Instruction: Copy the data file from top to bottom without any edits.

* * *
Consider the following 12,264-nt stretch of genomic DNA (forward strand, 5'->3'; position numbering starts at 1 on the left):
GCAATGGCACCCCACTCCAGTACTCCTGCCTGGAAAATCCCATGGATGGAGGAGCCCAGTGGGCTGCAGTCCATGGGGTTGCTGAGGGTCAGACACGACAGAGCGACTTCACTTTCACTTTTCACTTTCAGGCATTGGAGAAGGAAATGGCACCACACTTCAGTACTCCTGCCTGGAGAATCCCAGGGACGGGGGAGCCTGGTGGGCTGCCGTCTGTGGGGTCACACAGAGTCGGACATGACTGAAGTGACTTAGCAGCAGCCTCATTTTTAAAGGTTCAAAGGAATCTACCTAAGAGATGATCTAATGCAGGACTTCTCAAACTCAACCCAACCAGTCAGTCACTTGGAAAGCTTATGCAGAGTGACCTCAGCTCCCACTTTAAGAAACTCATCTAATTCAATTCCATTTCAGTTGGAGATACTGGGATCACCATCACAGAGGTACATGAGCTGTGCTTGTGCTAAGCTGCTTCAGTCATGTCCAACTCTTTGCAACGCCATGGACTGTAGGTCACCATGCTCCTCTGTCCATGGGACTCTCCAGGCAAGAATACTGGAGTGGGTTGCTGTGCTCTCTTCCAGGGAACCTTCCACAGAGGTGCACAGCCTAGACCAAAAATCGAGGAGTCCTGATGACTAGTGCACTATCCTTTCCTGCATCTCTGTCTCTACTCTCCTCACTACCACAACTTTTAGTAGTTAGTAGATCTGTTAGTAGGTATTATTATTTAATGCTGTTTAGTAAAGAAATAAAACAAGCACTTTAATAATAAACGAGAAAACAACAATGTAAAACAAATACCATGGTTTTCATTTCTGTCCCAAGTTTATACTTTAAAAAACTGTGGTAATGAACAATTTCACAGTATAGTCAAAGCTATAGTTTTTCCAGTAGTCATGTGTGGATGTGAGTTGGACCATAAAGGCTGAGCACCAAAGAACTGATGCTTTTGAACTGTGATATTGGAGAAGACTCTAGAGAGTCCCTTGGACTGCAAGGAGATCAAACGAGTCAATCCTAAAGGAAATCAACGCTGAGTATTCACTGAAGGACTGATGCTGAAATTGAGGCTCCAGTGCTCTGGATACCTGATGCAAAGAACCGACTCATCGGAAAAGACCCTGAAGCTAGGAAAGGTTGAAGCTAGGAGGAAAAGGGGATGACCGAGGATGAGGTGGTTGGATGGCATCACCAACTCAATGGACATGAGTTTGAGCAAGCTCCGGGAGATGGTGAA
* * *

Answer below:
Consider the following 12,264-nt stretch of genomic DNA (forward strand, 5'->3'; position numbering starts at 1 on the left):
GCAATGGCACCCCACTCCAGTACTCCTGCCTGGAAAATCCCATGGATGGAGGAGCCCAGTGGGCTGCAGTCCATGGGGTTGCTGAGGGTCAGACACGACAGAGCGACTTCACTTTCACTTTTCACTTTCAGGCATTGGAGAAGGAAATGGCACCACACTTCAGTACTCCTGCCTGGAGAATCCCAGGGACGGGGGAGCCTGGTGGGCTGCCGTCTGTGGGGTCACACAGAGTCGGACATGACTGAAGTGACTTAGCAGCAGCCTCATTTTTAAAGGTTCAAAGGAATCTACCTAAGAGATGATCTAATGCAGGACTTCTCAAACTCAACCCAACCAGTCAGTCACTTGGAAAGCTTATGCAGAGTGACCTCAGCTCCCACTTTAAGAAACTCATCTAATTCAATTCCATTTCAGTTGGAGATACTGGGATCACCATCACAGAGGTACATGAGCTGTGCTTGTGCTAAGCTGCTTCAGTCATGTCCAACTCTTTGCAACGCCATGGACTGTAGGTCACCATGCTCCTCTGTCCATGGGACTCTCCAGGCAAGAATACTGGAGTGGGTTGCTGTGCTCTCTTCCAGGGAACCTTCCACAGAGGTGCACAGCCTAGACCAAAAATCGAGGAGTCCTGATGACTAGTGCACTATCCTTTCCTGCATCTCTGTCTCTACTCTCCTCACTACCACAACTTTTAGTAGTTAGTAGATCTGTTAGTAGGTATTATTATTTAATGCTGTTTAGTAAAGAAATAAAACAAGCACTTTAATAATAAACGAGAAAACAACAATGTAAAACAAATACCATGGTTTTCATTTCTGTCCCAAGTTTATACTTTAAAAAACTGTGGTAATGAACAATTTCACAGTATAGTCAAAGCTATAGTTTTTCCAGTAGTCATGTGTGGATGTGAGTTGGACCATAAAGGCTGAGCACCAAAGAACTGATGCTTTTGAACTGTGATATTGGAGAAGACTCTAGAGAGTCCCTTGGACTGCAAGGAGATCAAACGAGTCAATCCTAAAGGAAATCAACGCTGAGTATTCACTGAAGGACTGATGCTGAAATTGAGGCTCCAGTGCTCTGGATACCTGATGCAAAGAACCGACTCATCGGAAAAGACCCTGAAGCTAGGAAAGGTTGAAGCTAGGAGGAAAAGGGGATGACCGAGGATGAGGTGGTTGGATGGCATCACCAACTCAATGGACATGAGTTTGAGCAAGCTCCGGGAGATGGTGAA